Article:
Diode lasers that deliver high continuous wave optical output powers (> 5W) within a narrow, temperature-stable
spectral window are required for many applications. One technical solution is to bury Bragg-gratings within the
semiconductor itself, using epitaxial overgrowth techniques to form distributed-feedback broad-area (DFB-BA) lasers.
However, such stabilization is only of interest when reliability, operating power and power conversion efficiency are not
compromised. Results will be presented from the ongoing optimization of such DFB-BA lasers at the Ferdinand-Braun-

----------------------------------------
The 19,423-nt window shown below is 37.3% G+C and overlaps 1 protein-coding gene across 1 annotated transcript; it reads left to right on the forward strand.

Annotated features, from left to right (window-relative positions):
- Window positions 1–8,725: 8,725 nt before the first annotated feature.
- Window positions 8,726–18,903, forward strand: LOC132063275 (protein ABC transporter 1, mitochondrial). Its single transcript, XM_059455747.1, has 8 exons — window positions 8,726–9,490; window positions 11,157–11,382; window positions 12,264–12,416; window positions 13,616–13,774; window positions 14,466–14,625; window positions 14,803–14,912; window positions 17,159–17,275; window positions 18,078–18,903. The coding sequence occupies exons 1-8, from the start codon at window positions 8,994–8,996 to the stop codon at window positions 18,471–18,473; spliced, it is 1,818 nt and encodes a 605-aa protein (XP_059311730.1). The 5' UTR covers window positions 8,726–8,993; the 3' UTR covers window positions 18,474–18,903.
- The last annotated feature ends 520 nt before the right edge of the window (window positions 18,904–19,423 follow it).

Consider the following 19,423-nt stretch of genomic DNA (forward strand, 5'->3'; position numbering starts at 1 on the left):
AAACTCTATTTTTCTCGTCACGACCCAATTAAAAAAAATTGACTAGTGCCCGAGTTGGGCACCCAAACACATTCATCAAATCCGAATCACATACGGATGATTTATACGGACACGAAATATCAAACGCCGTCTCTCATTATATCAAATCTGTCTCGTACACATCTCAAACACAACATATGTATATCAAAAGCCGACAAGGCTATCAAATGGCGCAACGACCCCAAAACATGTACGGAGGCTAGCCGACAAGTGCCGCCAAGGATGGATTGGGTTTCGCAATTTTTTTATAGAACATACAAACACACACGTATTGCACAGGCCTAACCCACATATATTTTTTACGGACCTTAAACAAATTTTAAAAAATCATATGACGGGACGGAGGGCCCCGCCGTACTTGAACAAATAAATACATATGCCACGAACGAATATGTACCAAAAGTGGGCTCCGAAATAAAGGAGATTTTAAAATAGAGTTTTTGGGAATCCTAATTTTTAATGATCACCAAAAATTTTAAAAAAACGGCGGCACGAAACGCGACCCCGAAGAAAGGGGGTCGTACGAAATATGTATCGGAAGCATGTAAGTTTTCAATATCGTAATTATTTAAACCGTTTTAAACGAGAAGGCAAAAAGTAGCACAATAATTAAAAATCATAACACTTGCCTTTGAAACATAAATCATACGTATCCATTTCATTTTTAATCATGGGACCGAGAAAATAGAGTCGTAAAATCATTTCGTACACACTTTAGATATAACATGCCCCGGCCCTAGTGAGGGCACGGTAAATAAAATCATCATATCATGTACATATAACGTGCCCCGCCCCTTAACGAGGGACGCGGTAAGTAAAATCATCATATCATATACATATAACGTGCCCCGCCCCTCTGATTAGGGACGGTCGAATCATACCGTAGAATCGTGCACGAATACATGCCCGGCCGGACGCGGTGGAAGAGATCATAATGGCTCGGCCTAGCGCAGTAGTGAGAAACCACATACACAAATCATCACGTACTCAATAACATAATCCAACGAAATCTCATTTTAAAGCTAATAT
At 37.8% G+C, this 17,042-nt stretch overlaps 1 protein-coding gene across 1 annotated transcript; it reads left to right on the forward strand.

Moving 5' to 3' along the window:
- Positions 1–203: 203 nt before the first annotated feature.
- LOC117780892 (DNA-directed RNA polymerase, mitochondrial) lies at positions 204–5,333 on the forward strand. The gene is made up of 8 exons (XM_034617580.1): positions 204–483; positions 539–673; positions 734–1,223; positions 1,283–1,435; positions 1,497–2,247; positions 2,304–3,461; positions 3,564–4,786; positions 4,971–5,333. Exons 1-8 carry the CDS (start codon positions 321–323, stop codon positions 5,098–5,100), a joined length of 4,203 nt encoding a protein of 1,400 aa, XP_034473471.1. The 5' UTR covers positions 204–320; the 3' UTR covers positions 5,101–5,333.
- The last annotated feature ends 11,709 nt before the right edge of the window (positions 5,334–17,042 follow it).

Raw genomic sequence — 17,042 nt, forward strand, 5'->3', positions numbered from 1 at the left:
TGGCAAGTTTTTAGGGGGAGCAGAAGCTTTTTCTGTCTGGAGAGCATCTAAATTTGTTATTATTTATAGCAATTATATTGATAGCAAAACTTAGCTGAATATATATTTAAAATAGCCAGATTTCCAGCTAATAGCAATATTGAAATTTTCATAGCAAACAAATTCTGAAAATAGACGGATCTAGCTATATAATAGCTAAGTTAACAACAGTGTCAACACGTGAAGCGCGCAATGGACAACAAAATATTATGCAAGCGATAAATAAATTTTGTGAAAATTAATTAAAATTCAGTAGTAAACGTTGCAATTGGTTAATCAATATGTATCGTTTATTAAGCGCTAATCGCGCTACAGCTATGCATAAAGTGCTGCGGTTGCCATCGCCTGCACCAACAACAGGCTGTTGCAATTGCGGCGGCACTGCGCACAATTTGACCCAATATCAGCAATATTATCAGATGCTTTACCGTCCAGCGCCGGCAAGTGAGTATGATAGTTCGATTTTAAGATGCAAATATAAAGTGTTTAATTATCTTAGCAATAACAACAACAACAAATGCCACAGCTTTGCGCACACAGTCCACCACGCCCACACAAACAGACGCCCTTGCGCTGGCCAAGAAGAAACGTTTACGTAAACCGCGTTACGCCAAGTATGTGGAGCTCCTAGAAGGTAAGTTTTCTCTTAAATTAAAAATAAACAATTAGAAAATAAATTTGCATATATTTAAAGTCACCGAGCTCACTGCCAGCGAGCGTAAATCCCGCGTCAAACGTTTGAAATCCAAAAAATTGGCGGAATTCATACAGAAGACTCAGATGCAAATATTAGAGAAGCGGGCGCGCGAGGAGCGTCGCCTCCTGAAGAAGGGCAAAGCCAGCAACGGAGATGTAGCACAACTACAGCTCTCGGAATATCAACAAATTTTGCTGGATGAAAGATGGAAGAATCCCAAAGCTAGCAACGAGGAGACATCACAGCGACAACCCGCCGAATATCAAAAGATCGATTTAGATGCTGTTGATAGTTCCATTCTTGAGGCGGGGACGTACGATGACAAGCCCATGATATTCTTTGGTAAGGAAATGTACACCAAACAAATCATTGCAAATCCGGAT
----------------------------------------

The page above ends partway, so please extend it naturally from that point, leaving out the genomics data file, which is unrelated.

Institut (FBH). Our development work focused on 976nm devices with 90μm stripe width, as required for pumping
Nd:YAG, as well as for direct applications. Such devices operate with a narrow spectral width of < 1nm (95% power
content) to over 10W continuous wave (CW) optical output. Further optimization of epitaxial growth and device design
has now largely eliminated the excess optical loss and electrical resistance typically associated with the overgrown
grating layer. These developments have enabled, for the first time, DFB-BA lasers with peak CW power conversion
efficiency of > 60% with < 1nm spectral width (95% power content). Reliable operation has also been demonstrated,
with 90μm stripe devices operating for over 4000 hours to date without failure at 7W (CW). We detail the technological
developments required to achieve these results and discuss the options for further improvements.